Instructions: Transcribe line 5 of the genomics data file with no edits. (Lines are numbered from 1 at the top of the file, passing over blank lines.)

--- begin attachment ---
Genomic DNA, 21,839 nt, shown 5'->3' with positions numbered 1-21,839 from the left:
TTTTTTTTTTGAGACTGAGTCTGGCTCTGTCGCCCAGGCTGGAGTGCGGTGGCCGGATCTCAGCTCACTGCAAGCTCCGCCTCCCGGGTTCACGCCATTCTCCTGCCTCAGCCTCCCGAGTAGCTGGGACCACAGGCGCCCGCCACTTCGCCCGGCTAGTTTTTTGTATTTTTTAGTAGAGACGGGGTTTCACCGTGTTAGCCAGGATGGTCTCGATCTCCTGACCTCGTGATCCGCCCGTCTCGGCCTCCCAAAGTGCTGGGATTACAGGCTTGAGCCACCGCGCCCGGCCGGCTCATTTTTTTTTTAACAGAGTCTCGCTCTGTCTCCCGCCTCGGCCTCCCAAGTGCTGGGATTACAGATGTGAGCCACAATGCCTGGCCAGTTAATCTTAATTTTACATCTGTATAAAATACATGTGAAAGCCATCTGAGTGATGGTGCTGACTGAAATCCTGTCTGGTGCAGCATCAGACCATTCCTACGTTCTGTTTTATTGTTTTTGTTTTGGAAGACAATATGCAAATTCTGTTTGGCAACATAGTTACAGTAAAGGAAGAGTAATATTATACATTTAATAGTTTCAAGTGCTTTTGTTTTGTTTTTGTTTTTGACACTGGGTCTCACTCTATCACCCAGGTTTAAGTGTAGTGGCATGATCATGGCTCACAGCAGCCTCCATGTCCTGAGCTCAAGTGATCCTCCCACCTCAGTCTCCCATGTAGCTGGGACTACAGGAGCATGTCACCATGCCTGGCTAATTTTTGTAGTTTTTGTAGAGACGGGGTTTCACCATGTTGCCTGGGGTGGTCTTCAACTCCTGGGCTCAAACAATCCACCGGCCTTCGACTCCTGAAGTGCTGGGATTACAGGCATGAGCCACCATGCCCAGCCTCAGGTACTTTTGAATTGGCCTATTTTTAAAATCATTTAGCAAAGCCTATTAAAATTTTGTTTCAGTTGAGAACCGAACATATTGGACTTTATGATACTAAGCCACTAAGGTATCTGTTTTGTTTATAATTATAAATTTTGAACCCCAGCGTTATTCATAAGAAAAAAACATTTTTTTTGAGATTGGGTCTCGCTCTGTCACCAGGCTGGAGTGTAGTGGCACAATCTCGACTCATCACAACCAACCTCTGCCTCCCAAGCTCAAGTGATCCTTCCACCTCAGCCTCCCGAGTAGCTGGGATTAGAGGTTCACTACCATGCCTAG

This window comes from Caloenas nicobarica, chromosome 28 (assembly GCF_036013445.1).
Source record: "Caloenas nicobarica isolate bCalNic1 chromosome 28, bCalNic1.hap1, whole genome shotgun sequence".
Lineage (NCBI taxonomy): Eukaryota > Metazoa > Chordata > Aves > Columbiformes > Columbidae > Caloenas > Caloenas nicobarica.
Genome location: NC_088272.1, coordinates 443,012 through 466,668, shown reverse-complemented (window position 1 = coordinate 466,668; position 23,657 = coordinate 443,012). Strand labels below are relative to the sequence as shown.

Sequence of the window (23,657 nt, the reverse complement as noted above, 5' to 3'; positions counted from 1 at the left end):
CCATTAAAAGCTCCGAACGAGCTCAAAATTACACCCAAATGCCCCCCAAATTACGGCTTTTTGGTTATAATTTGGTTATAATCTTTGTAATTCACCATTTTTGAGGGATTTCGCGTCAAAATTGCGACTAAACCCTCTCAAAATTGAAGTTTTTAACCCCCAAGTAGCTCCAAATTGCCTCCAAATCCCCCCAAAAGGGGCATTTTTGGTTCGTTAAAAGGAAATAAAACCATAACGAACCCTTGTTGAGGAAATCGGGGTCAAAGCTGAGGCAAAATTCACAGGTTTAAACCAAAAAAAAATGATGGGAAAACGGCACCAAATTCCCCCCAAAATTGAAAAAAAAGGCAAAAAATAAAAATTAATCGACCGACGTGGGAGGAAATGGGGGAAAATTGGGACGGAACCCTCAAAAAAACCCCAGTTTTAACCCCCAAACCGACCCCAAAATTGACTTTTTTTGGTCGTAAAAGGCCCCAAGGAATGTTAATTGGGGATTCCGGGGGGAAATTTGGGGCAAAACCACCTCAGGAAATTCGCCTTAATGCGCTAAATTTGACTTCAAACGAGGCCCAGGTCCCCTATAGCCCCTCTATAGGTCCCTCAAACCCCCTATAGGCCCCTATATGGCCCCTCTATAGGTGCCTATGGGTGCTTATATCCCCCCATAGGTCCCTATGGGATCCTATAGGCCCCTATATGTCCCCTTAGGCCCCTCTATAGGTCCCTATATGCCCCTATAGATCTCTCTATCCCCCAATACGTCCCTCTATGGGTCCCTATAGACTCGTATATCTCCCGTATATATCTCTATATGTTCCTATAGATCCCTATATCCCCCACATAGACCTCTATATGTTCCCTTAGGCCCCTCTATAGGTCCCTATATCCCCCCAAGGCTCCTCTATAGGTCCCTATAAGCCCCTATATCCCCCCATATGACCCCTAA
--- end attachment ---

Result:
Lineage (NCBI taxonomy): Eukaryota > Metazoa > Chordata > Aves > Columbiformes > Columbidae > Caloenas > Caloenas nicobarica.